Out[19]: 0.8497316673999995

In [20]: binomial.prob_event(np.arange(11))
Out[20]: 0.9999999999999992


Note that due to the way Python handles floats, there might be some rounding errors.

## Plotting¶

To visualize our distributions, we can plot a histogram of the probability mass function using the Plot function.

In [21]: Plot(binomial)

In [22]: Plot(dist2)


### Width¶

If want to specify the width of every bar, we can use the optional parameter width= to specify the bin sizes. However, this should be used very rarely, only when there is uniform spacing between bars.

In [23]: Plot(binomial, width=2)

In [24]: dist3 = Table().values(np.arange(0, 10, 2)).probability_function(lambda x: 0.2)

In [25]: Plot(dist3)

In [26]: Plot(dist3, width=2)


### Events¶

Sometimes, we want to highlight an event or events in our histogram. To make an event a different color, we can use the optional parameter event=. An event must be a list or a list of lists.

In [27]: Plot(binomial, event=[1,3,5])

In [28]: Plot(binomial, event=np.arange(0,10,2))


If we use a list of lists for the event parameter, each event will be a different color.

In [29]: Plot(binomial, event=[[0],[1],[2],[3],[4],[5],[6],[7],[8],[9],[10]])


## Plotting multiple distributions¶

It is often useful to plot multiple histograms on top of each other. To plot multiple distributions on the same graph, use the Plots function. Plots takes in an even number of arguments, alternating between the label of the distribution and the distribution table itself.

In [30]: Plots("Distribution 1", dist1, "Distribution 2", dist2)

In [31]: binomial2 = Table().values(np.arange(11)).probability_function(lambda x: comb(10,x) * 0.5**10)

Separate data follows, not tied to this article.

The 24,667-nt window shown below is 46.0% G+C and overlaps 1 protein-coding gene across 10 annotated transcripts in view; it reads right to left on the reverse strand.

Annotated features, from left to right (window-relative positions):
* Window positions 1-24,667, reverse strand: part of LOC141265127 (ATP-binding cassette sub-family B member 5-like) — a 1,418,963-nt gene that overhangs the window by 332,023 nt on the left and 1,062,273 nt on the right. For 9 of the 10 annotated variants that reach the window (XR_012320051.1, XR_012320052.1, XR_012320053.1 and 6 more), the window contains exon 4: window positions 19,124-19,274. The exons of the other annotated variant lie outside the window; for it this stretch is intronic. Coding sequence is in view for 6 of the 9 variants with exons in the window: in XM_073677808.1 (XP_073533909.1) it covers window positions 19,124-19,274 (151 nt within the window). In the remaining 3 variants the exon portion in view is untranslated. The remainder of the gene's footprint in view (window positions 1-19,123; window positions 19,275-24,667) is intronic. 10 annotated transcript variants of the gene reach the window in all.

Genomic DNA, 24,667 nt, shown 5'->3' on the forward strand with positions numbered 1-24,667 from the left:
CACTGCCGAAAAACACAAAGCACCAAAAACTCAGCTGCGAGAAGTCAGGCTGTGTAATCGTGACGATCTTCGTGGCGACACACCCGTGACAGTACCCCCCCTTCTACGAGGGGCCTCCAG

In [32]: Plots("Bin(n=10,p=0.3)", binomial, "Bin(n=10,p=0.5)", binomial2)


Try to avoid plotting too many distributions together because the graph starts to become unreadable

In [33]: Plots("dist1", dist1, "dist2", dist2, "Bin1", binomial, "Bin2", binomial2)


## Empirical Distributions¶

Whenever we simulate an event, we often end up with an array of results. We can construct an empirical distribution of the results by grouping of the possible values and assigning the frequencies as probabilities. Simply call emp_dist

In [34]: x = make_array(1,1,1,1,1,2,3,3,3,4)

In [35]: emp_dist(x)
Out[35]:
Value | Proportion
1     | 0.5
2     | 0.1
3     | 0.3
4     | 0.1

In [36]: values = make_array()

In [37]: for i in range(10000):
....:     num = np.random.randint(10) + np.random.randint(10) + np.random.randint(10) + np.random.randint(10)
....:     values = np.append(values, num)
....:

In [38]: Plot(emp_dist(values))


## Utilities¶

There are also utility functions for finding the expected value (ev()), variance (var()), or standard deviation (sd()) of a distribution.

In [39]: print(dist1.ev())
3.0

In [40]: print(dist1.sd())
0.7071067811865476

In [41]: print(binomial.ev())
3.000000000000001

In [42]: print(0.3 * 10)
3.0

In [43]: print(binomial.sd())
1.4491376746189442

In [44]: import math

In [45]: print(math.sqrt(10 * 0.3 * 0.7))
1.4491376746189437

In [46]: print(binomial.var())
2.100000000000001

In [47]: print(10 * 0.3 * 0.7)
2.0999999999999996